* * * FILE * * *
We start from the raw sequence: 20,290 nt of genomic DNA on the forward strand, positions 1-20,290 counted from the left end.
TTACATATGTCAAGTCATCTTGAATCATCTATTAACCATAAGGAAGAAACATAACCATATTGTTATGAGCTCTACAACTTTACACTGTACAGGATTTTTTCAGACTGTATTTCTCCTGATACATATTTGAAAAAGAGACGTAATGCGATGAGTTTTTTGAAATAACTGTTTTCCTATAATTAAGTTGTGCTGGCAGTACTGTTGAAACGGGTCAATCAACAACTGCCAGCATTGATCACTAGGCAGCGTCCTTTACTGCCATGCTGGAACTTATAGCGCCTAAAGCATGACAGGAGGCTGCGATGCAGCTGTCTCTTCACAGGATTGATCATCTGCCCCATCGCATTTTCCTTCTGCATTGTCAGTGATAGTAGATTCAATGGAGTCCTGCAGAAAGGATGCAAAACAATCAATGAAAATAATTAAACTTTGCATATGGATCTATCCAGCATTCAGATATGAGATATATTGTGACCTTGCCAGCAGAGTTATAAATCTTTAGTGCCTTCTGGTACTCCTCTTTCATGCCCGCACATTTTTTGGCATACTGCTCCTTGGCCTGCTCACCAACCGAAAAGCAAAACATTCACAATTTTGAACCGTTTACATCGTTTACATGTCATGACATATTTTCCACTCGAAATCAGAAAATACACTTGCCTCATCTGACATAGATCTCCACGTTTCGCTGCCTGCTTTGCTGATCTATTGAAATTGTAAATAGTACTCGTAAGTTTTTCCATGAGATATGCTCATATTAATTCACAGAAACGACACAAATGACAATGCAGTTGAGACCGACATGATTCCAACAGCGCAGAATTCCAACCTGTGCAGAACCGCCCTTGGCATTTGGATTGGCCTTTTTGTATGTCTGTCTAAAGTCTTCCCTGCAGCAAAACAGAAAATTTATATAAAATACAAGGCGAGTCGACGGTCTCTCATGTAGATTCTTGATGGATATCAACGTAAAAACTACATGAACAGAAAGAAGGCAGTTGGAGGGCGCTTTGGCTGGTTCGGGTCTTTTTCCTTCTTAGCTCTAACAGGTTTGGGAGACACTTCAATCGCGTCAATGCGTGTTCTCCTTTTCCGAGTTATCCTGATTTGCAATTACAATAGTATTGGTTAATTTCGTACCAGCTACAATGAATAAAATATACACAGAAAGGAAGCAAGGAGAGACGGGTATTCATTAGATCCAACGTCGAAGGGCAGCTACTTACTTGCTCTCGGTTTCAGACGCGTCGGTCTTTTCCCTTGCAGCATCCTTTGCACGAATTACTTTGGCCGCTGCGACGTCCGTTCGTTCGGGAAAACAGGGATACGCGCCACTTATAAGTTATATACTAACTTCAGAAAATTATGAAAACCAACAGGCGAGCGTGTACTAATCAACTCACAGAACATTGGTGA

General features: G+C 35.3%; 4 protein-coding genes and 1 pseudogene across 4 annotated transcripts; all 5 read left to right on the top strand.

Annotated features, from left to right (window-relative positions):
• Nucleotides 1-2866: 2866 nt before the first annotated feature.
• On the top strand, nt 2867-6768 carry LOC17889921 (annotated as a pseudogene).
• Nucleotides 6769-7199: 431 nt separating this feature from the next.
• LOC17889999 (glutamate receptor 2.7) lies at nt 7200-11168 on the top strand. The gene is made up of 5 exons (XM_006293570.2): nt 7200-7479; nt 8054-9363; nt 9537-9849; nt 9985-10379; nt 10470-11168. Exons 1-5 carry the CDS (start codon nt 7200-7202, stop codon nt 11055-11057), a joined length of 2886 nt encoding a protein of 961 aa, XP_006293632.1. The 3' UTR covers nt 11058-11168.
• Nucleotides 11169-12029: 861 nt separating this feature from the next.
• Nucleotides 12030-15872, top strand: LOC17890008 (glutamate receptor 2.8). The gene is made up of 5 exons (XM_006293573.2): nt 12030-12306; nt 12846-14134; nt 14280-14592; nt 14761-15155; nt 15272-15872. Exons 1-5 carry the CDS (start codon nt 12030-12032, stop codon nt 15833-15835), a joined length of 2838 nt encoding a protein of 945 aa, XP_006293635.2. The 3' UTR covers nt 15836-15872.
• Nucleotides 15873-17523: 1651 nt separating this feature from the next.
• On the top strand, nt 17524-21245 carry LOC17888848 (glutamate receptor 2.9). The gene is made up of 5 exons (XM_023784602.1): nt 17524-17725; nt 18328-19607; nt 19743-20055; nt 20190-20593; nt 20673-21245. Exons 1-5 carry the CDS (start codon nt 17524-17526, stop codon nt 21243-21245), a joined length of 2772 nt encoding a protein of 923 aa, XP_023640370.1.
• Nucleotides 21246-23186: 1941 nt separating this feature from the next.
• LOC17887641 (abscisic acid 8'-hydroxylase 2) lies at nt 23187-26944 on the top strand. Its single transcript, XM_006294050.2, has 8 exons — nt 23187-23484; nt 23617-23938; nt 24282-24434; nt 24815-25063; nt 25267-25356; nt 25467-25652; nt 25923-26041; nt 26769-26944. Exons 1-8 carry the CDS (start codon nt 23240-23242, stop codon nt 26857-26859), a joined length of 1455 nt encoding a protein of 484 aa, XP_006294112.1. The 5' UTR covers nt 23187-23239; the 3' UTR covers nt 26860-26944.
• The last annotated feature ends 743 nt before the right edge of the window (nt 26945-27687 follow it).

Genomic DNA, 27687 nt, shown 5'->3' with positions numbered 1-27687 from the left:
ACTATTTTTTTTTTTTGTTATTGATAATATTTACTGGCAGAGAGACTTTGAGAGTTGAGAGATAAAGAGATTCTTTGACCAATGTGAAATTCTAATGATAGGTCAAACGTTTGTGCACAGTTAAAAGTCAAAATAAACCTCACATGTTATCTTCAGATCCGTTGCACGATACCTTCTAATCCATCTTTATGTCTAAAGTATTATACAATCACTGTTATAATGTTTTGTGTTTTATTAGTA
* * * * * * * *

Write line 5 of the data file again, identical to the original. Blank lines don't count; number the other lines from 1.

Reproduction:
• Nucleotides 1-2866: 2866 nt before the first annotated feature.